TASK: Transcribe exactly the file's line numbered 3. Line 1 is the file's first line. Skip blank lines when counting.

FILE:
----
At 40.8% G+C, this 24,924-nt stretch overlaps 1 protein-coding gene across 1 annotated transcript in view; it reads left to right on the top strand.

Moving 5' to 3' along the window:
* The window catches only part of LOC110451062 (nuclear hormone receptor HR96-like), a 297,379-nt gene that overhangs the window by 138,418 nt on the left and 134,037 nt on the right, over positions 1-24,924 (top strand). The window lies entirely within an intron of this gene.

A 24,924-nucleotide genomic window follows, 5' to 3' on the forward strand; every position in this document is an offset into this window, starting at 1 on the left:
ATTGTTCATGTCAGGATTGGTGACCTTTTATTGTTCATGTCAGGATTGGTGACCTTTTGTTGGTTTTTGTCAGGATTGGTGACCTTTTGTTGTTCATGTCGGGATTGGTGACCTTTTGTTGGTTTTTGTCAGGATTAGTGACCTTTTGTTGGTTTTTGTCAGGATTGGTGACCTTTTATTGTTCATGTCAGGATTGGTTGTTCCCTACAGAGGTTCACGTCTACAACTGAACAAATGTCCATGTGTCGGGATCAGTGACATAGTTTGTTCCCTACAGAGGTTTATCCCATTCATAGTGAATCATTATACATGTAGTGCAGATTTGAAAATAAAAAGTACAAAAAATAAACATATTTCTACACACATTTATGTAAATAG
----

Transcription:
* The window catches only part of LOC110451062 (nuclear hormone receptor HR96-like), a 297,379-nt gene that overhangs the window by 138,418 nt on the left and 134,037 nt on the right, over positions 1-24,924 (top strand). The window lies entirely within an intron of this gene.